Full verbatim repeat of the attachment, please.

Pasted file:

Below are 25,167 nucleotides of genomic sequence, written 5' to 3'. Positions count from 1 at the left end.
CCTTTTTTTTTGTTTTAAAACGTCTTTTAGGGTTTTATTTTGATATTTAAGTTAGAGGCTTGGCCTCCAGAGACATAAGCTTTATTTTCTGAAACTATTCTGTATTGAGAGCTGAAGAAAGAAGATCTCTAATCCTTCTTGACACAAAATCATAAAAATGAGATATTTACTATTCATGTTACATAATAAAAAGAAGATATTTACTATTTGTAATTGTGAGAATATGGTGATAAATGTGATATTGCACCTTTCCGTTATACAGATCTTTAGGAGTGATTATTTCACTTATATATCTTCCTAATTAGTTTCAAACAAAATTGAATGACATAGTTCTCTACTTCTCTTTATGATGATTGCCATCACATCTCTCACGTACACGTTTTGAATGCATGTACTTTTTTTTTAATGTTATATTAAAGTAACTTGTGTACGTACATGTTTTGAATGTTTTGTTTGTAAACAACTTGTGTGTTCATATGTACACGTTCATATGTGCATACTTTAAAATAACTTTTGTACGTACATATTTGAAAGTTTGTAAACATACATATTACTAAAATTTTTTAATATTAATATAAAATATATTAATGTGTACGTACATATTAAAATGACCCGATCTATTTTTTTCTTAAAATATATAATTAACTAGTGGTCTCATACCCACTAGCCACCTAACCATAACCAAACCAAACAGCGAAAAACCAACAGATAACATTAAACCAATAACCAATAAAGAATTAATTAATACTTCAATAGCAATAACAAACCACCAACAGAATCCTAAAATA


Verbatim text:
Below are 25,167 nucleotides of genomic sequence, written 5' to 3'. Positions count from 1 at the left end.
CCTTTTTTTTTGTTTTAAAACGTCTTTTAGGGTTTTATTTTGATATTTAAGTTAGAGGCTTGGCCTCCAGAGACATAAGCTTTATTTTCTGAAACTATTCTGTATTGAGAGCTGAAGAAAGAAGATCTCTAATCCTTCTTGACACAAAATCATAAAAATGAGATATTTACTATTCATGTTACATAATAAAAAGAAGATATTTACTATTTGTAATTGTGAGAATATGGTGATAAATGTGATATTGCACCTTTCCGTTATACAGATCTTTAGGAGTGATTATTTCACTTATATATCTTCCTAATTAGTTTCAAACAAAATTGAATGACATAGTTCTCTACTTCTCTTTATGATGATTGCCATCACATCTCTCACGTACACGTTTTGAATGCATGTACTTTTTTTTTAATGTTATATTAAAGTAACTTGTGTACGTACATGTTTTGAATGTTTTGTTTGTAAACAACTTGTGTGTTCATATGTACACGTTCATATGTGCATACTTTAAAATAACTTTTGTACGTACATATTTGAAAGTTTGTAAACATACATATTACTAAAATTTTTTAATATTAATATAAAATATATTAATGTGTACGTACATATTAAAATGACCCGATCTATTTTTTTCTTAAAATATATAATTAACTAGTGGTCTCATACCCACTAGCCACCTAACCATAACCAAACCAAACAGCGAAAAACCAACAGATAACATTAAACCAATAACCAATAAAGAATTAATTAATACTTCAATAGCAATAACAAACCACCAACAGAATCCTAAAATA